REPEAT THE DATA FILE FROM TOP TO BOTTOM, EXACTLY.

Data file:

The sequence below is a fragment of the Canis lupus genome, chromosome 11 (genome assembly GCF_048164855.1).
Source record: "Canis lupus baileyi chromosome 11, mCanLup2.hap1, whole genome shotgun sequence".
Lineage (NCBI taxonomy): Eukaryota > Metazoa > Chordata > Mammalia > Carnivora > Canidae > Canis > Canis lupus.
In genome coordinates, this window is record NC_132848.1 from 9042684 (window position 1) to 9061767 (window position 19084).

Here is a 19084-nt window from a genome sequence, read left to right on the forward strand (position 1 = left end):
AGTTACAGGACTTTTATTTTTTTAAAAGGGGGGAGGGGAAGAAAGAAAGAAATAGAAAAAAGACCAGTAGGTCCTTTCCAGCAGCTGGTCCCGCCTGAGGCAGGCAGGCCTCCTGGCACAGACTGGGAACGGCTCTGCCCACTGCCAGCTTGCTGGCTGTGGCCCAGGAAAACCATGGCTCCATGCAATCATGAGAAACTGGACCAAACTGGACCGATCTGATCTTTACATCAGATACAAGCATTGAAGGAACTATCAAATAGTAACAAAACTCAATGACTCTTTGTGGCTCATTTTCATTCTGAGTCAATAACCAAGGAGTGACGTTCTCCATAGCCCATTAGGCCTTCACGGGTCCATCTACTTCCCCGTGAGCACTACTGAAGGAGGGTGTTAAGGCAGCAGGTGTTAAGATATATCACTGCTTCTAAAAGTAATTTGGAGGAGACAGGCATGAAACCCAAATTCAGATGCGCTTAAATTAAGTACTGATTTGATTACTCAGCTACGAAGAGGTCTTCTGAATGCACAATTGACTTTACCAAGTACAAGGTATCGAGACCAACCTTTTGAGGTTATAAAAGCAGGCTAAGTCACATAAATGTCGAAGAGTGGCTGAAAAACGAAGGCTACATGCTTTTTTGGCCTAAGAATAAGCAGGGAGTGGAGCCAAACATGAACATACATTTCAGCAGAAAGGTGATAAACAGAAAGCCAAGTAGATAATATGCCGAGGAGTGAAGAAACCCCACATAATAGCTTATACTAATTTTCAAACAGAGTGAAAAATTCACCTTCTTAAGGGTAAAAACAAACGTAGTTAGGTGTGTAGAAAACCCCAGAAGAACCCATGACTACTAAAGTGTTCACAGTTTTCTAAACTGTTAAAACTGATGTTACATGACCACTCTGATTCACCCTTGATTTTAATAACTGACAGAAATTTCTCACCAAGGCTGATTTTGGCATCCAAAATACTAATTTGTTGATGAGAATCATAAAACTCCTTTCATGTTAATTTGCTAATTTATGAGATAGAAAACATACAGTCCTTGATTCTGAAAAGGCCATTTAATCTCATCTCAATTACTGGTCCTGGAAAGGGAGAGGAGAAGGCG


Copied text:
The sequence below is a fragment of the Canis lupus genome, chromosome 11 (genome assembly GCF_048164855.1).
Source record: "Canis lupus baileyi chromosome 11, mCanLup2.hap1, whole genome shotgun sequence".
Lineage (NCBI taxonomy): Eukaryota > Metazoa > Chordata > Mammalia > Carnivora > Canidae > Canis > Canis lupus.
In genome coordinates, this window is record NC_132848.1 from 9042684 (window position 1) to 9061767 (window position 19084).

Here is a 19084-nt window from a genome sequence, read left to right on the forward strand (position 1 = left end):
AGTTACAGGACTTTTATTTTTTTAAAAGGGGGGAGGGGAAGAAAGAAAGAAATAGAAAAAAGACCAGTAGGTCCTTTCCAGCAGCTGGTCCCGCCTGAGGCAGGCAGGCCTCCTGGCACAGACTGGGAACGGCTCTGCCCACTGCCAGCTTGCTGGCTGTGGCCCAGGAAAACCATGGCTCCATGCAATCATGAGAAACTGGACCAAACTGGACCGATCTGATCTTTACATCAGATACAAGCATTGAAGGAACTATCAAATAGTAACAAAACTCAATGACTCTTTGTGGCTCATTTTCATTCTGAGTCAATAACCAAGGAGTGACGTTCTCCATAGCCCATTAGGCCTTCACGGGTCCATCTACTTCCCCGTGAGCACTACTGAAGGAGGGTGTTAAGGCAGCAGGTGTTAAGATATATCACTGCTTCTAAAAGTAATTTGGAGGAGACAGGCATGAAACCCAAATTCAGATGCGCTTAAATTAAGTACTGATTTGATTACTCAGCTACGAAGAGGTCTTCTGAATGCACAATTGACTTTACCAAGTACAAGGTATCGAGACCAACCTTTTGAGGTTATAAAAGCAGGCTAAGTCACATAAATGTCGAAGAGTGGCTGAAAAACGAAGGCTACATGCTTTTTTGGCCTAAGAATAAGCAGGGAGTGGAGCCAAACATGAACATACATTTCAGCAGAAAGGTGATAAACAGAAAGCCAAGTAGATAATATGCCGAGGAGTGAAGAAACCCCACATAATAGCTTATACTAATTTTCAAACAGAGTGAAAAATTCACCTTCTTAAGGGTAAAAACAAACGTAGTTAGGTGTGTAGAAAACCCCAGAAGAACCCATGACTACTAAAGTGTTCACAGTTTTCTAAACTGTTAAAACTGATGTTACATGACCACTCTGATTCACCCTTGATTTTAATAACTGACAGAAATTTCTCACCAAGGCTGATTTTGGCATCCAAAATACTAATTTGTTGATGAGAATCATAAAACTCCTTTCATGTTAATTTGCTAATTTATGAGATAGAAAACATACAGTCCTTGATTCTGAAAAGGCCATTTAATCTCATCTCAATTACTGGTCCTGGAAAGGGAGAGGAGAAGGCG